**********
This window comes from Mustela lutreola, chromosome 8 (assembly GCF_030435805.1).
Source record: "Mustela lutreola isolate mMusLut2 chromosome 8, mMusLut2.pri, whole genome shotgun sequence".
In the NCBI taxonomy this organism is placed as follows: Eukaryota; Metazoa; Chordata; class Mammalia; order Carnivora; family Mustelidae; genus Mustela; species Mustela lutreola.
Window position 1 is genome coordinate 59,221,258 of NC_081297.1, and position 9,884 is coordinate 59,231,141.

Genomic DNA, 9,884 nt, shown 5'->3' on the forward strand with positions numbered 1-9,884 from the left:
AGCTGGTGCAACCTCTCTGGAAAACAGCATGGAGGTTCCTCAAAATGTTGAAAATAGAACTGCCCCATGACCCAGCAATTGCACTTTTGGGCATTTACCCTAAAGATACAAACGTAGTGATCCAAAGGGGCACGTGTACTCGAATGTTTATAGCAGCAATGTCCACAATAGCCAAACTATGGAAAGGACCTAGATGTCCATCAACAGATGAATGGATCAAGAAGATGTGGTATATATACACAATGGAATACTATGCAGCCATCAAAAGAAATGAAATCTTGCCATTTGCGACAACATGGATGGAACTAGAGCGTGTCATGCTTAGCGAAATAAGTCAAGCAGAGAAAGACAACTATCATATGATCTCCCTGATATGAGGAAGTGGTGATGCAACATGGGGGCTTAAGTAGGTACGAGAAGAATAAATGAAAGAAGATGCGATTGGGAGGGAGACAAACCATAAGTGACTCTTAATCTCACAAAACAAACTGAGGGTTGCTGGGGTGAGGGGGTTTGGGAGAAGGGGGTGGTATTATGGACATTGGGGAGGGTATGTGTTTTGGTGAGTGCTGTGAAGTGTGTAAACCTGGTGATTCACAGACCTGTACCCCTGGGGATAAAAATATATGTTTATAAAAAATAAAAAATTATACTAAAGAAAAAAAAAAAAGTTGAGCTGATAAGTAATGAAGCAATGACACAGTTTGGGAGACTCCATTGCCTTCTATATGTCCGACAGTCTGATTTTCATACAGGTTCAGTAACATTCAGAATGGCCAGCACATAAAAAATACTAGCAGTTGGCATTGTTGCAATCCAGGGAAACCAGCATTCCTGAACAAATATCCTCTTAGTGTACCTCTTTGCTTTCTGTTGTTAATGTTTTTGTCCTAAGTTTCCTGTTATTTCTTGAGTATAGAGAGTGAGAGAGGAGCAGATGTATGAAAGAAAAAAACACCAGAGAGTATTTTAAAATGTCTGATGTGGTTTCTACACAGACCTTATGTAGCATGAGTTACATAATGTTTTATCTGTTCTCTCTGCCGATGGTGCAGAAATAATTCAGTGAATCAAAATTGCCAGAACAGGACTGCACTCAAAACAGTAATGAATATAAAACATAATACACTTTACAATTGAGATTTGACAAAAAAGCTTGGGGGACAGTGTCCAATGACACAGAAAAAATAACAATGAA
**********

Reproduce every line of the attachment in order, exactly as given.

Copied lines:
This window comes from Mustela lutreola, chromosome 8 (assembly GCF_030435805.1).
Source record: "Mustela lutreola isolate mMusLut2 chromosome 8, mMusLut2.pri, whole genome shotgun sequence".
In the NCBI taxonomy this organism is placed as follows: Eukaryota; Metazoa; Chordata; class Mammalia; order Carnivora; family Mustelidae; genus Mustela; species Mustela lutreola.
Window position 1 is genome coordinate 59,221,258 of NC_081297.1, and position 9,884 is coordinate 59,231,141.

Genomic DNA, 9,884 nt, shown 5'->3' on the forward strand with positions numbered 1-9,884 from the left:
AGCTGGTGCAACCTCTCTGGAAAACAGCATGGAGGTTCCTCAAAATGTTGAAAATAGAACTGCCCCATGACCCAGCAATTGCACTTTTGGGCATTTACCCTAAAGATACAAACGTAGTGATCCAAAGGGGCACGTGTACTCGAATGTTTATAGCAGCAATGTCCACAATAGCCAAACTATGGAAAGGACCTAGATGTCCATCAACAGATGAATGGATCAAGAAGATGTGGTATATATACACAATGGAATACTATGCAGCCATCAAAAGAAATGAAATCTTGCCATTTGCGACAACATGGATGGAACTAGAGCGTGTCATGCTTAGCGAAATAAGTCAAGCAGAGAAAGACAACTATCATATGATCTCCCTGATATGAGGAAGTGGTGATGCAACATGGGGGCTTAAGTAGGTACGAGAAGAATAAATGAAAGAAGATGCGATTGGGAGGGAGACAAACCATAAGTGACTCTTAATCTCACAAAACAAACTGAGGGTTGCTGGGGTGAGGGGGTTTGGGAGAAGGGGGTGGTATTATGGACATTGGGGAGGGTATGTGTTTTGGTGAGTGCTGTGAAGTGTGTAAACCTGGTGATTCACAGACCTGTACCCCTGGGGATAAAAATATATGTTTATAAAAAATAAAAAATTATACTAAAGAAAAAAAAAAAAGTTGAGCTGATAAGTAATGAAGCAATGACACAGTTTGGGAGACTCCATTGCCTTCTATATGTCCGACAGTCTGATTTTCATACAGGTTCAGTAACATTCAGAATGGCCAGCACATAAAAAATACTAGCAGTTGGCATTGTTGCAATCCAGGGAAACCAGCATTCCTGAACAAATATCCTCTTAGTGTACCTCTTTGCTTTCTGTTGTTAATGTTTTTGTCCTAAGTTTCCTGTTATTTCTTGAGTATAGAGAGTGAGAGAGGAGCAGATGTATGAAAGAAAAAAACACCAGAGAGTATTTTAAAATGTCTGATGTGGTTTCTACACAGACCTTATGTAGCATGAGTTACATAATGTTTTATCTGTTCTCTCTGCCGATGGTGCAGAAATAATTCAGTGAATCAAAATTGCCAGAACAGGACTGCACTCAAAACAGTAATGAATATAAAACATAATACACTTTACAATTGAGATTTGACAAAAAAGCTTGGGGGACAGTGTCCAATGACACAGAAAAAATAACAATGAA